BINGHAMTON, NY – As the snow piles up outside, many Americans are out there shoveling it.

But did you know that snow shoveling can be fatal if you aren’t careful?

According to the American Heart Association, many people face an increased risk for heart attacks or sudden cardiac arrest simply by clearing their driveway.

The AHA also says that each year hundreds of people die from the task.

But what makes it so dangerous?

“Shoveling snow is a very strenuous activity, made even more so by the impact that cold temperatures have on your body, increasing the blood pressure while simultaneously constricting the coronary arteries. It really is a ‘perfect storm’ for acute cardiac events,” said Barry Franklin, a professor of internal medicine at Oakland University William Beaumont School of Medicine in Royal Oak, Mich. “Among the many findings of our research, we saw that the cardiac demands of heavy snow shoveling, including marked increases in the heart rate and systolic blood pressure, could equal and exceed the upper levels achieved during maximal treadmill testing in sedentary men. In one study, we found that after only two minutes of snow shoveling, study participants’ heart rates exceeded the upper limit – 85% of maximal heart rate – commonly prescribed for aerobic exercise testing. The least fit subjects demonstrated the highest heart rates during shoveling.”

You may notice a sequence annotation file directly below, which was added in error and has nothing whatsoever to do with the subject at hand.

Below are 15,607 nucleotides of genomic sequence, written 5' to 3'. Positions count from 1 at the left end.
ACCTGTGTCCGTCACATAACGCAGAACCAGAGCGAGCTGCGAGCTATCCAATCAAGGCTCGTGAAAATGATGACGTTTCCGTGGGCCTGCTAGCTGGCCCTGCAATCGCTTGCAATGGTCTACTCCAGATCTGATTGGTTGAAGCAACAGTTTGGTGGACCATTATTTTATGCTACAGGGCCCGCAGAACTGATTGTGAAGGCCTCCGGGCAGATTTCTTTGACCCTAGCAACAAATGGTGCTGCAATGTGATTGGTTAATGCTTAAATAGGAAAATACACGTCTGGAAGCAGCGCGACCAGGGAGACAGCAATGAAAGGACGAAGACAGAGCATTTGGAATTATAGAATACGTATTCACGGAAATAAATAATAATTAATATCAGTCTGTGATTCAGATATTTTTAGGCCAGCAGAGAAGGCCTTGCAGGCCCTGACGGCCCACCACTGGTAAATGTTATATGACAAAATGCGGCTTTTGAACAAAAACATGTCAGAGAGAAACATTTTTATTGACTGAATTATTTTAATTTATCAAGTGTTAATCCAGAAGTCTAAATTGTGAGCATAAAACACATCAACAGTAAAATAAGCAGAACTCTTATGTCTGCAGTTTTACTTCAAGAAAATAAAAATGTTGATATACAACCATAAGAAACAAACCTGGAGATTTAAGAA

If you do have to shovel, take breaks and monitor your body for symptoms.

The AHA also suggests using a snow blower so it’s easier on the body.